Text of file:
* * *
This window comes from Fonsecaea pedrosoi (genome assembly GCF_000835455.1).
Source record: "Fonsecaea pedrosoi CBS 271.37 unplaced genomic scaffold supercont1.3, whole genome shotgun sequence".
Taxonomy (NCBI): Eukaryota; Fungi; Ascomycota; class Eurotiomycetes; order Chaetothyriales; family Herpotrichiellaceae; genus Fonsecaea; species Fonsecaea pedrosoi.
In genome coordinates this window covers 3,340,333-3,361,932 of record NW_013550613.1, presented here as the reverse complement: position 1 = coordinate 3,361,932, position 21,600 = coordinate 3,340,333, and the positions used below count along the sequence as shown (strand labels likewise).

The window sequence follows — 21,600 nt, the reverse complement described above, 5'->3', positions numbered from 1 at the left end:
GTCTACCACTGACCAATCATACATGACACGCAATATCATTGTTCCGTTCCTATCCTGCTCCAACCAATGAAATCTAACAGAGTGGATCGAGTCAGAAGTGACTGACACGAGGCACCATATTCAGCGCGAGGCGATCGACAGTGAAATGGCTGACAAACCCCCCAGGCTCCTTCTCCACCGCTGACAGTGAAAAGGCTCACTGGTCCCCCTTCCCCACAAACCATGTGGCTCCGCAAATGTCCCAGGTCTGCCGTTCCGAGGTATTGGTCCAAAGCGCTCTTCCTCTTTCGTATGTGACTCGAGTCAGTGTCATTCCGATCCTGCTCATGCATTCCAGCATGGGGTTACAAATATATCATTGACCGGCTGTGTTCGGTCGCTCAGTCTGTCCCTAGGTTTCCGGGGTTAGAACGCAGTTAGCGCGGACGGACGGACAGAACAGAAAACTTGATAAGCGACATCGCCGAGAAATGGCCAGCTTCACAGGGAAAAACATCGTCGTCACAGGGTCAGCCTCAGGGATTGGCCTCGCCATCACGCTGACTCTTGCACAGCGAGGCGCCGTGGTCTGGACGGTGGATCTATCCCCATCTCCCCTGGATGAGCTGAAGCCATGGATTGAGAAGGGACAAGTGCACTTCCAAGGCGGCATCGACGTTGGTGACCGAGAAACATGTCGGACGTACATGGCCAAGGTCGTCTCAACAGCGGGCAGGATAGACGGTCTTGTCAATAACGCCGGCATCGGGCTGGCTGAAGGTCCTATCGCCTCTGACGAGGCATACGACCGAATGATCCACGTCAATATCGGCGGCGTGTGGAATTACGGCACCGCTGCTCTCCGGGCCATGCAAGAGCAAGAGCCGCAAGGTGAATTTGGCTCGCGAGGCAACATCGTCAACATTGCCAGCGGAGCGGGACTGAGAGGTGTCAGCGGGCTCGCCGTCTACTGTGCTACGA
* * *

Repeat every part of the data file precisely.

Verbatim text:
This window comes from Fonsecaea pedrosoi (genome assembly GCF_000835455.1).
Source record: "Fonsecaea pedrosoi CBS 271.37 unplaced genomic scaffold supercont1.3, whole genome shotgun sequence".
Taxonomy (NCBI): Eukaryota; Fungi; Ascomycota; class Eurotiomycetes; order Chaetothyriales; family Herpotrichiellaceae; genus Fonsecaea; species Fonsecaea pedrosoi.
In genome coordinates this window covers 3,340,333-3,361,932 of record NW_013550613.1, presented here as the reverse complement: position 1 = coordinate 3,361,932, position 21,600 = coordinate 3,340,333, and the positions used below count along the sequence as shown (strand labels likewise).

The window sequence follows — 21,600 nt, the reverse complement described above, 5'->3', positions numbered from 1 at the left end:
GTCTACCACTGACCAATCATACATGACACGCAATATCATTGTTCCGTTCCTATCCTGCTCCAACCAATGAAATCTAACAGAGTGGATCGAGTCAGAAGTGACTGACACGAGGCACCATATTCAGCGCGAGGCGATCGACAGTGAAATGGCTGACAAACCCCCCAGGCTCCTTCTCCACCGCTGACAGTGAAAAGGCTCACTGGTCCCCCTTCCCCACAAACCATGTGGCTCCGCAAATGTCCCAGGTCTGCCGTTCCGAGGTATTGGTCCAAAGCGCTCTTCCTCTTTCGTATGTGACTCGAGTCAGTGTCATTCCGATCCTGCTCATGCATTCCAGCATGGGGTTACAAATATATCATTGACCGGCTGTGTTCGGTCGCTCAGTCTGTCCCTAGGTTTCCGGGGTTAGAACGCAGTTAGCGCGGACGGACGGACAGAACAGAAAACTTGATAAGCGACATCGCCGAGAAATGGCCAGCTTCACAGGGAAAAACATCGTCGTCACAGGGTCAGCCTCAGGGATTGGCCTCGCCATCACGCTGACTCTTGCACAGCGAGGCGCCGTGGTCTGGACGGTGGATCTATCCCCATCTCCCCTGGATGAGCTGAAGCCATGGATTGAGAAGGGACAAGTGCACTTCCAAGGCGGCATCGACGTTGGTGACCGAGAAACATGTCGGACGTACATGGCCAAGGTCGTCTCAACAGCGGGCAGGATAGACGGTCTTGTCAATAACGCCGGCATCGGGCTGGCTGAAGGTCCTATCGCCTCTGACGAGGCATACGACCGAATGATCCACGTCAATATCGGCGGCGTGTGGAATTACGGCACCGCTGCTCTCCGGGCCATGCAAGAGCAAGAGCCGCAAGGTGAATTTGGCTCGCGAGGCAACATCGTCAACATTGCCAGCGGAGCGGGACTGAGAGGTGTCAGCGGGCTCGCCGTCTACTGTGCTACGA